________________ CM . . . . Volume XVII Number 41 . . . . June 24, 2011


The Emerald Casket. (The Archer Legacy; Book Two).

Richard Newsome.
Toronto, ON: HarperCollins, 2010.
378 pp., hardcover, $19.99.
ISBN 978-1-55468-666-7.

Grades 5-8 / Ages 10-13.

Review by Kay Weisman.

***½ /4



The evening was mild and a slight breeze billowed the drapes, jangling the brass rings against the curtain rod. Gerald rolled over and tried to ignore the sound. The rattling continued. He sighed, then swung out of bed and padded across to the window to tie back the curtains. He tried to keep his eyes half closed so he could tumble easily back to sleep. But as he turned to go back to his bed, he froze. His heart lurched in his chest. Standing next to the bed, with a long slender blade in his hand, was the unmistakable figure of Sir Mason Green. . . .

Sir Mason put a finger to his lips. He traversed the distance between them without making a sound and raised the tip of his sword to Gerald's throat. Gerald felt the steel against his skin.

Green motioned for Gerald to sit on the bed. Gerald was in a daze. He half-stumbled to the mattress, the cool sheets registering against the back of his legs. The man crossed to the door, opened it an inch and peered through the gap, then bolted it shut.

The neatly clipped silver hair and the military bearing were the same as Gerald remembered. But as Green turned and crossed the room, his eyes seemed to bore right into Gerald's brain, right between his eyebrows.

"You know about the other caskets," Green declared.

Gerald struggled to reply. "You can have them."

Two weeks have passed since Gerald and his friends, Sam and Ruby Valentine, confronted Sir Mason Green in an ancient Roman crypt holding a casket filled with a mysterious gold rod (The Billionaire's Curse 2010). Hoping to unwind, the three accept an invitation from Mr. Gupta (owner of the Noor Jehan diamond that opened the first casket) to visit him and his daughter, Alisha, in India. The visit is anything but relaxing, however: Gerald is plagued by disturbing dreams in which Mason Green torments him; a fortuneteller accosts him in the marketplace, advising him "nothing is certain;" and Alisha is kidnapped twice by members of a local cult whose insignia is the same as Gerald's family crest. Eventually, the group navigates its way to Mamallapuram, an ancient city recently uncovered after a tsunami and the probable location of the Emerald Casket. There, they come face to face with Green, who has once again manipulated Gerald into locating the casket so that Green can pilfer its contents.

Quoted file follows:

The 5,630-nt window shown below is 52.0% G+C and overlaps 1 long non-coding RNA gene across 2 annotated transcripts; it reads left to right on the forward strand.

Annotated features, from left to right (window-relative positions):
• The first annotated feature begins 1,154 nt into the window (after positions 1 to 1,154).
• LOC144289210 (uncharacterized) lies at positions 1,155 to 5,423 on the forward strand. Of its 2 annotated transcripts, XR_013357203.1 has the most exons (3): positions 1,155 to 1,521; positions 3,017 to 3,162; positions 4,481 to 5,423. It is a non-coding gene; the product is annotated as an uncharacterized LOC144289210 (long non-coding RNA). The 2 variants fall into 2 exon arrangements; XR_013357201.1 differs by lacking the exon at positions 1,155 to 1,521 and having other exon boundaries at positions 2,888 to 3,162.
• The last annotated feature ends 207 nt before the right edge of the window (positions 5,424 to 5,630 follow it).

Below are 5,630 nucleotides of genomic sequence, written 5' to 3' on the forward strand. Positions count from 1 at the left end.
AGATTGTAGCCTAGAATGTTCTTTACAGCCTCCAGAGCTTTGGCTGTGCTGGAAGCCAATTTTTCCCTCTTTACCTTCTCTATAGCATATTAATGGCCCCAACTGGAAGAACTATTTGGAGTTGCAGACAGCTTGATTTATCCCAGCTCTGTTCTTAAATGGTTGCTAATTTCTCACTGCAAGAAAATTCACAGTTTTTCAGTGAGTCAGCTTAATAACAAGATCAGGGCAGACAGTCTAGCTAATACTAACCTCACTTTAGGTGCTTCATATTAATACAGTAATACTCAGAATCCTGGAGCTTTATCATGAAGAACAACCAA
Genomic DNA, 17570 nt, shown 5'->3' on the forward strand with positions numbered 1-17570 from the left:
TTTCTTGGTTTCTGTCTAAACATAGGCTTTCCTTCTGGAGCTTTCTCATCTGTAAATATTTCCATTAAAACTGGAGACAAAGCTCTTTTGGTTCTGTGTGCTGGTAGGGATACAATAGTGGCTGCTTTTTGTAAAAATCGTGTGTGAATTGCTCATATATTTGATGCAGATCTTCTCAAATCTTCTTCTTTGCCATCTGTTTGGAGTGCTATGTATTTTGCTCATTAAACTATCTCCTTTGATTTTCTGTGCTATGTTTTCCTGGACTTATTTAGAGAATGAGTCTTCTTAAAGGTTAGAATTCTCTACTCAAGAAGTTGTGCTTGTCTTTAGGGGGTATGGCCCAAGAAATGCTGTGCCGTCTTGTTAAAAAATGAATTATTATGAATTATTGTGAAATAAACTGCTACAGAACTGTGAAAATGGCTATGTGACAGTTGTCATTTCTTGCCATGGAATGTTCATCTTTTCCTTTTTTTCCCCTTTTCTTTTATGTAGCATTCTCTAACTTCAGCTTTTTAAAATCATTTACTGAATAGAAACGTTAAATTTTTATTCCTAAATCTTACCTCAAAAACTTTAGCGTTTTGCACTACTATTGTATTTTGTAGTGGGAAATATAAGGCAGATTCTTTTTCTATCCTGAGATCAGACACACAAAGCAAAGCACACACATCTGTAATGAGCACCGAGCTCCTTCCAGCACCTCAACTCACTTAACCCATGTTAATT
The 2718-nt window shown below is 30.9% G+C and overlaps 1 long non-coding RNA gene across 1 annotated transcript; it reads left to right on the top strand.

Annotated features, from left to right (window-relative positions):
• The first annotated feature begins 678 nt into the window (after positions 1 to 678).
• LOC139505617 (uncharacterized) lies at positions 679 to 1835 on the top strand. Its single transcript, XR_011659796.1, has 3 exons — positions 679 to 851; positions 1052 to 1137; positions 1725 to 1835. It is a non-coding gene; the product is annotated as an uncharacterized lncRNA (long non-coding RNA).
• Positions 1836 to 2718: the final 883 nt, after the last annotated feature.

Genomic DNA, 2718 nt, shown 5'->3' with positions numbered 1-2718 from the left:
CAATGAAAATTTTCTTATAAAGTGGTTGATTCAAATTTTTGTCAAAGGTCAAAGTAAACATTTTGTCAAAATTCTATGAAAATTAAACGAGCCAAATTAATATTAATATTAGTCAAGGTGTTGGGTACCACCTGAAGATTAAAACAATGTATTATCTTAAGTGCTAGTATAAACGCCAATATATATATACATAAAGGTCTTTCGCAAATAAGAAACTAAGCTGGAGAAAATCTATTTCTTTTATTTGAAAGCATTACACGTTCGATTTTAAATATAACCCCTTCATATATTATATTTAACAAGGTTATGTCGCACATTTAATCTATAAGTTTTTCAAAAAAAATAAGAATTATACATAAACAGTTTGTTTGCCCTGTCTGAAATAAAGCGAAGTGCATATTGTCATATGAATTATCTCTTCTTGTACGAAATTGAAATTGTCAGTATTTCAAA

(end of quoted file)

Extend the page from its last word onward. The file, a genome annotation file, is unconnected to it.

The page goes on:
As in the first installment, Newsome is a master at dropping clues and red herrings that move the mystery along while leaving plenty of doubts about which characters are bad guys and which ones can be trusted. The action never flags, and descriptions of various Indian locales add historical and cultural interest. Humorous side plots (Gerald's butler, the up-tight Mr. Fry, becomes enamored of Alisha's stern chaperone, Miss Turner, and the hapless Constable Lethbridge makes several cameos with his pigeons) and resurrected villains (the albino man who smells of bleach, now described as a thin man in black) add to the intrigue. Gerald is part Indiana Jones (navigating ancient booby-trapped ruins) and part Alex Rider (a sure-footed rock climber, adept with a variety of tools and weapons), and sure to appeal to middle grade readers. This book stands alone, but readers will want to catch the earlier title as well. A third volume-The Mask of Destiny, set on the Normandy coast, where hopefully Green will receive his comeuppance-is promised.

Highly Recommended.

Kay Weisman is a Master of Arts in Children's Literature candidate at the University of British Columbia.

To comment on this title or this review, send mail to cm@umanitoba.ca.

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